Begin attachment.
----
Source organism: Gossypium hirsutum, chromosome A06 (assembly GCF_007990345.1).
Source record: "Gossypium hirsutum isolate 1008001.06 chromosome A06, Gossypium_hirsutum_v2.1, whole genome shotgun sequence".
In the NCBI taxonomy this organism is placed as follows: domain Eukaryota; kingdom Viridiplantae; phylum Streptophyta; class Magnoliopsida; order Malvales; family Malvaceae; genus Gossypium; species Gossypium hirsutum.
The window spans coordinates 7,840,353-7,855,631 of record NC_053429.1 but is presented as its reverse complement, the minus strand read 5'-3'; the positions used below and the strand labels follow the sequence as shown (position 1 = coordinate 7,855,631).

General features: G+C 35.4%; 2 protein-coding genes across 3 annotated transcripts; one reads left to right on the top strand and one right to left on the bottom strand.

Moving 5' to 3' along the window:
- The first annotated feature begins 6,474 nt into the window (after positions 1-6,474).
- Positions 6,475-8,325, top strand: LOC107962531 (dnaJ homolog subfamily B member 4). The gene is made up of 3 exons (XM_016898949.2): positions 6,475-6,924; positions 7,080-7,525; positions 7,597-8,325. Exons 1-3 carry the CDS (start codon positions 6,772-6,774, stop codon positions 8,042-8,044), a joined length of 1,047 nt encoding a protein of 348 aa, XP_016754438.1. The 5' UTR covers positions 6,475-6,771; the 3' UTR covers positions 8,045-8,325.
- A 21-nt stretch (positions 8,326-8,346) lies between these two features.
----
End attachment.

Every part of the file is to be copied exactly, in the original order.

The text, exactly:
Source organism: Gossypium hirsutum, chromosome A06 (assembly GCF_007990345.1).
Source record: "Gossypium hirsutum isolate 1008001.06 chromosome A06, Gossypium_hirsutum_v2.1, whole genome shotgun sequence".
In the NCBI taxonomy this organism is placed as follows: domain Eukaryota; kingdom Viridiplantae; phylum Streptophyta; class Magnoliopsida; order Malvales; family Malvaceae; genus Gossypium; species Gossypium hirsutum.
The window spans coordinates 7,840,353-7,855,631 of record NC_053429.1 but is presented as its reverse complement, the minus strand read 5'-3'; the positions used below and the strand labels follow the sequence as shown (position 1 = coordinate 7,855,631).

General features: G+C 35.4%; 2 protein-coding genes across 3 annotated transcripts; one reads left to right on the top strand and one right to left on the bottom strand.

Moving 5' to 3' along the window:
- The first annotated feature begins 6,474 nt into the window (after positions 1-6,474).
- Positions 6,475-8,325, top strand: LOC107962531 (dnaJ homolog subfamily B member 4). The gene is made up of 3 exons (XM_016898949.2): positions 6,475-6,924; positions 7,080-7,525; positions 7,597-8,325. Exons 1-3 carry the CDS (start codon positions 6,772-6,774, stop codon positions 8,042-8,044), a joined length of 1,047 nt encoding a protein of 348 aa, XP_016754438.1. The 5' UTR covers positions 6,475-6,771; the 3' UTR covers positions 8,045-8,325.
- A 21-nt stretch (positions 8,326-8,346) lies between these two features.